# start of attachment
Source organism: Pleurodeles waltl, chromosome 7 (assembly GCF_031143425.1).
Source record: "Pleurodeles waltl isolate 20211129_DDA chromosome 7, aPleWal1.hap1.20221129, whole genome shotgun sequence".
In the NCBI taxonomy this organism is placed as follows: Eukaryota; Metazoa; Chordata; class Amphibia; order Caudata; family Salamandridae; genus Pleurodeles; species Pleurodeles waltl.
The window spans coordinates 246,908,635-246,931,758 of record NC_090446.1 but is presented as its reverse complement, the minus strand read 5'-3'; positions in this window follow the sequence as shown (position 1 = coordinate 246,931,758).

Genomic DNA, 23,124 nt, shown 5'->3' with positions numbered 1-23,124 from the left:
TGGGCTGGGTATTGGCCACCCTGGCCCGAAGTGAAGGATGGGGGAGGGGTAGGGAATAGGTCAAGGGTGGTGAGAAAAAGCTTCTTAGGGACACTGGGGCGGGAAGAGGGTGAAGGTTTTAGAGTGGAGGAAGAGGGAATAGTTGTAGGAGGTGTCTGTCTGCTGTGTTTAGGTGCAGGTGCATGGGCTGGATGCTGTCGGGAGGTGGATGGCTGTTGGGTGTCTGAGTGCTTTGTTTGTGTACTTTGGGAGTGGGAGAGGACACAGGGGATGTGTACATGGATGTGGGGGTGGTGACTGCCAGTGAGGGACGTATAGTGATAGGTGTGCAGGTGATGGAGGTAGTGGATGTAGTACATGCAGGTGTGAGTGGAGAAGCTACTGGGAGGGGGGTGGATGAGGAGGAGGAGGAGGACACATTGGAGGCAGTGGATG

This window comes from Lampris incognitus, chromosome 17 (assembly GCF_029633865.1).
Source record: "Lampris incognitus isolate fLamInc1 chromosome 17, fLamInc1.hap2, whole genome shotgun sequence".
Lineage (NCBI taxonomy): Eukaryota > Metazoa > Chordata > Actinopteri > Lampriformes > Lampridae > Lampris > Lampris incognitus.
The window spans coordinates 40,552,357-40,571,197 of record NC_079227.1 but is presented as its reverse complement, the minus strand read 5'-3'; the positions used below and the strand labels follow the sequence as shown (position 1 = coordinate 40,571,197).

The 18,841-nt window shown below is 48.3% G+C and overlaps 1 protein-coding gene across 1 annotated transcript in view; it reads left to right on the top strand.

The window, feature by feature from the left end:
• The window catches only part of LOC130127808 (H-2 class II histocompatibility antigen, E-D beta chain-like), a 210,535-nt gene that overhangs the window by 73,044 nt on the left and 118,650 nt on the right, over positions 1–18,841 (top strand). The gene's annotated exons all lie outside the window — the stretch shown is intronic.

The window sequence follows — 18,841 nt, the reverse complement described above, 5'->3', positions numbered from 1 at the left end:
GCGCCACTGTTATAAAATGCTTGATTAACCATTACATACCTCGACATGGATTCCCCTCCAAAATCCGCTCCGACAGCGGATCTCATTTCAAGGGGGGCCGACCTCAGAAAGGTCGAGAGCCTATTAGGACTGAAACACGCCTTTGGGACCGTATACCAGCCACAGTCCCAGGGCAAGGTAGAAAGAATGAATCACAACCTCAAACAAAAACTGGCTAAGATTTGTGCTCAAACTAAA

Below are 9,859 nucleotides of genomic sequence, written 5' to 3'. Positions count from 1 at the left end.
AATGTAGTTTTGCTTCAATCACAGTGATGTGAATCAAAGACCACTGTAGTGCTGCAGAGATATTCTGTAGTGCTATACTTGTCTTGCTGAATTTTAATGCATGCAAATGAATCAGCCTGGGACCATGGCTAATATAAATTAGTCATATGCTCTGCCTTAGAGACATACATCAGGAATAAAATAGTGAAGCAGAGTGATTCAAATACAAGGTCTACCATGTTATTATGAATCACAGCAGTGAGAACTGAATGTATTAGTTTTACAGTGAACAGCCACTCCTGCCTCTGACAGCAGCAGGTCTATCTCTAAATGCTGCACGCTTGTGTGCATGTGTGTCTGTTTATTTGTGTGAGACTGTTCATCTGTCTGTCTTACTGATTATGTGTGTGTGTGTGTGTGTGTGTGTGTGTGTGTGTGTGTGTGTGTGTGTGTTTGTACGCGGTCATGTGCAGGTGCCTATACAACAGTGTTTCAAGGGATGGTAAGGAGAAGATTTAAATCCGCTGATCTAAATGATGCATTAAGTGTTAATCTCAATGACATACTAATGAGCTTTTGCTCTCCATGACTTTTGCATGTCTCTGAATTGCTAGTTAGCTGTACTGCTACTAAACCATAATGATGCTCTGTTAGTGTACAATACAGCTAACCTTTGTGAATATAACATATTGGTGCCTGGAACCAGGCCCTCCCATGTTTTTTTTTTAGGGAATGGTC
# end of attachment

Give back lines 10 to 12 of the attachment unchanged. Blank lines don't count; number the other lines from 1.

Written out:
The window spans coordinates 40,552,357-40,571,197 of record NC_079227.1 but is presented as its reverse complement, the minus strand read 5'-3'; the positions used below and the strand labels follow the sequence as shown (position 1 = coordinate 40,571,197).

The 18,841-nt window shown below is 48.3% G+C and overlaps 1 protein-coding gene across 1 annotated transcript in view; it reads left to right on the top strand.

The window, feature by feature from the left end: